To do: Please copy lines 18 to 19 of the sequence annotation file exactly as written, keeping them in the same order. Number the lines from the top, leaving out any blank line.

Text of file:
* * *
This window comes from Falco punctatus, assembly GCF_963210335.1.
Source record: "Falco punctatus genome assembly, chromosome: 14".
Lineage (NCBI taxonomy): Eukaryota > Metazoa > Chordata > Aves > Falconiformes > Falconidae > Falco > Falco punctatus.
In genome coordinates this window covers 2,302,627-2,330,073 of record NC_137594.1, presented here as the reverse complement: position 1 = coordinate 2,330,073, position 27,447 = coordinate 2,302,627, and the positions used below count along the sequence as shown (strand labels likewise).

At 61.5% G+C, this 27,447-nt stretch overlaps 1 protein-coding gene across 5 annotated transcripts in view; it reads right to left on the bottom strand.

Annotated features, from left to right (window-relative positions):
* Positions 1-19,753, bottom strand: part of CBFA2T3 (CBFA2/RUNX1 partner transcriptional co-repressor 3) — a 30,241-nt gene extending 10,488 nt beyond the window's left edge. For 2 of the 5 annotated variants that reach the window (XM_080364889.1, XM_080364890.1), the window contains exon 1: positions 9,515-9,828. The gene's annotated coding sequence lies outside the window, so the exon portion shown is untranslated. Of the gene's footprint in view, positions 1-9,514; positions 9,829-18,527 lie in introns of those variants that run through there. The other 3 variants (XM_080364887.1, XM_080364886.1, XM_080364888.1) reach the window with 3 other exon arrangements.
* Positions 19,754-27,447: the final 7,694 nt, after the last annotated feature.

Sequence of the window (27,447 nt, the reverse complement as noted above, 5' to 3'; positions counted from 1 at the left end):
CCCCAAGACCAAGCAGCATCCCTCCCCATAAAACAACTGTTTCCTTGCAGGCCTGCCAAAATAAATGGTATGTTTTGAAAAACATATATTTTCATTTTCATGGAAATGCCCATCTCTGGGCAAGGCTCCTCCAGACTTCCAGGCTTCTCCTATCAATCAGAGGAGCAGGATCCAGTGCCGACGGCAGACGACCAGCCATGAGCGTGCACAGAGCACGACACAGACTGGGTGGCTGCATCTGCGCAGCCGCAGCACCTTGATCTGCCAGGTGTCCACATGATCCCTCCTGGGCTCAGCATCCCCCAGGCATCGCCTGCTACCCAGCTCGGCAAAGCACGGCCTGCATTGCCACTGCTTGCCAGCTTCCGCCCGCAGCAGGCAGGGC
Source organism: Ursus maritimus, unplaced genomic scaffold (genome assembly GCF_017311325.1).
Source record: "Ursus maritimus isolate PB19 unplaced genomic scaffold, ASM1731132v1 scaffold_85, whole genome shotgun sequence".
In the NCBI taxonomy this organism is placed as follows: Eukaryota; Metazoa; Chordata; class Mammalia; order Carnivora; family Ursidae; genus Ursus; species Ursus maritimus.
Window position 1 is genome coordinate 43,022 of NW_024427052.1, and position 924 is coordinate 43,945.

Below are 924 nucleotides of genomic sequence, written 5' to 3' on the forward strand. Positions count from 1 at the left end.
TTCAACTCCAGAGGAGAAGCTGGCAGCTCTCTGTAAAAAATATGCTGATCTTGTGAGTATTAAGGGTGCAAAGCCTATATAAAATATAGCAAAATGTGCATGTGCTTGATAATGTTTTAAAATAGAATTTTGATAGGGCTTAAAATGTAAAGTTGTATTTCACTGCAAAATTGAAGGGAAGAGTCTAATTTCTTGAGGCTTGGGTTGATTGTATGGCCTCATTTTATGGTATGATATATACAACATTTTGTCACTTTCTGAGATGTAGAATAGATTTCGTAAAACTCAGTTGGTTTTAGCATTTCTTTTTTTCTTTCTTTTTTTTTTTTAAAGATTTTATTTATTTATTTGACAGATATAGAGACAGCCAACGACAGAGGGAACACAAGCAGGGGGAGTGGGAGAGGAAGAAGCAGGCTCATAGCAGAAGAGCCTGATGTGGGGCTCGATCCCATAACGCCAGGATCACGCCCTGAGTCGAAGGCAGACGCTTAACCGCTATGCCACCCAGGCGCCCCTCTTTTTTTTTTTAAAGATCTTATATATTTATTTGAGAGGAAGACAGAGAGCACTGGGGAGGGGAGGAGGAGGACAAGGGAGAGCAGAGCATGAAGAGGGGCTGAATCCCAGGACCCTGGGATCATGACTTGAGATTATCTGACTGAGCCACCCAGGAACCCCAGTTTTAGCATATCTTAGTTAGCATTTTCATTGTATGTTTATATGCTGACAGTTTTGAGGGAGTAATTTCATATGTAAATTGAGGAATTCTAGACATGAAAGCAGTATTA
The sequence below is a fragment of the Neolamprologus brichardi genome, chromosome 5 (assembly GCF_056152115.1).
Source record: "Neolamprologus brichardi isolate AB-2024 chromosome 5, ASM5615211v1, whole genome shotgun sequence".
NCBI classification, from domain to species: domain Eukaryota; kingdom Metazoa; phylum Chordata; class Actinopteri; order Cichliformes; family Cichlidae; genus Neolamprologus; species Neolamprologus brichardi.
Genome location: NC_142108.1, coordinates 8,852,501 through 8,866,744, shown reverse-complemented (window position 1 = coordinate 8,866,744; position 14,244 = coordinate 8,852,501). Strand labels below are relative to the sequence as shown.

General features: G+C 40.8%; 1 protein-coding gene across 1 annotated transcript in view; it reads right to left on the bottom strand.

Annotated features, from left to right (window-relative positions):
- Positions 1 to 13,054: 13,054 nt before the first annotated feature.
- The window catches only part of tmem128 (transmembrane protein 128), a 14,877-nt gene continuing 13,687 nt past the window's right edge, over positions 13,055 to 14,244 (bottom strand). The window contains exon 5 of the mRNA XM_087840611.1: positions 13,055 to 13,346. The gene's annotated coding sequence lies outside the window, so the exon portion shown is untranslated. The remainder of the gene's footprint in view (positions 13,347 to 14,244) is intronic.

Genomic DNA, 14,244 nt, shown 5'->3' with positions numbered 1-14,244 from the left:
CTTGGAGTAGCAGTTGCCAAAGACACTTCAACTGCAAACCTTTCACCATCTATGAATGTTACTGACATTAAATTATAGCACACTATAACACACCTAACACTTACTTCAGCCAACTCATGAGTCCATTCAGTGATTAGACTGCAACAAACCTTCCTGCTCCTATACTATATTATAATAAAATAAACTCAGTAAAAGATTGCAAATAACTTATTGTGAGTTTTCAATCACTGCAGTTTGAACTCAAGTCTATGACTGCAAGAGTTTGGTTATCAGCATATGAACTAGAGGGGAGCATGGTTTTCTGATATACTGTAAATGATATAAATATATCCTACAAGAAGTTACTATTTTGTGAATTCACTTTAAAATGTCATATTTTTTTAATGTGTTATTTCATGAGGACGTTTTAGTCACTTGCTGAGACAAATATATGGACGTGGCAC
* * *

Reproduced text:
Source record: "Neolamprologus brichardi isolate AB-2024 chromosome 5, ASM5615211v1, whole genome shotgun sequence".
NCBI classification, from domain to species: domain Eukaryota; kingdom Metazoa; phylum Chordata; class Actinopteri; order Cichliformes; family Cichlidae; genus Neolamprologus; species Neolamprologus brichardi.